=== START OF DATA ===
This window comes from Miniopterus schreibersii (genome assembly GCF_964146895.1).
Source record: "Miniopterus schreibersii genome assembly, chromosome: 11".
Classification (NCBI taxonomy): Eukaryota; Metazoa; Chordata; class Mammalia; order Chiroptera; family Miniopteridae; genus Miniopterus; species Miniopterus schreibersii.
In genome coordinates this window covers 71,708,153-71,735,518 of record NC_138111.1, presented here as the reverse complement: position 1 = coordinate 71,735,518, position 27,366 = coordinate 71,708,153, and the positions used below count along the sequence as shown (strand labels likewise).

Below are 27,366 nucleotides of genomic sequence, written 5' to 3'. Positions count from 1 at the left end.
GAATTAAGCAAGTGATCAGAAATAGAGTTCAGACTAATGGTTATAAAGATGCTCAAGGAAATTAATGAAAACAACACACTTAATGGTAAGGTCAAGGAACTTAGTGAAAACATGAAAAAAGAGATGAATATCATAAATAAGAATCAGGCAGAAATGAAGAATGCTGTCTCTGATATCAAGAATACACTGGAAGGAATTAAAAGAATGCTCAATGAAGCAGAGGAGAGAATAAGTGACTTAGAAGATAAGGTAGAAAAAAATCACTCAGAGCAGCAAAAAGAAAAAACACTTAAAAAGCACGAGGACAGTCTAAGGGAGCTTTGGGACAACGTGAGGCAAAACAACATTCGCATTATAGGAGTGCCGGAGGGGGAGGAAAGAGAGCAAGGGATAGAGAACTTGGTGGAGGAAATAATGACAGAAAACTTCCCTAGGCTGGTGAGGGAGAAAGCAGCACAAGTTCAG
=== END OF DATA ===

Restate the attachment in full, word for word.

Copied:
This window comes from Miniopterus schreibersii (genome assembly GCF_964146895.1).
Source record: "Miniopterus schreibersii genome assembly, chromosome: 11".
Classification (NCBI taxonomy): Eukaryota; Metazoa; Chordata; class Mammalia; order Chiroptera; family Miniopteridae; genus Miniopterus; species Miniopterus schreibersii.
In genome coordinates this window covers 71,708,153-71,735,518 of record NC_138111.1, presented here as the reverse complement: position 1 = coordinate 71,735,518, position 27,366 = coordinate 71,708,153, and the positions used below count along the sequence as shown (strand labels likewise).

Below are 27,366 nucleotides of genomic sequence, written 5' to 3'. Positions count from 1 at the left end.
GAATTAAGCAAGTGATCAGAAATAGAGTTCAGACTAATGGTTATAAAGATGCTCAAGGAAATTAATGAAAACAACACACTTAATGGTAAGGTCAAGGAACTTAGTGAAAACATGAAAAAAGAGATGAATATCATAAATAAGAATCAGGCAGAAATGAAGAATGCTGTCTCTGATATCAAGAATACACTGGAAGGAATTAAAAGAATGCTCAATGAAGCAGAGGAGAGAATAAGTGACTTAGAAGATAAGGTAGAAAAAAATCACTCAGAGCAGCAAAAAGAAAAAACACTTAAAAAGCACGAGGACAGTCTAAGGGAGCTTTGGGACAACGTGAGGCAAAACAACATTCGCATTATAGGAGTGCCGGAGGGGGAGGAAAGAGAGCAAGGGATAGAGAACTTGGTGGAGGAAATAATGACAGAAAACTTCCCTAGGCTGGTGAGGGAGAAAGCAGCACAAGTTCAG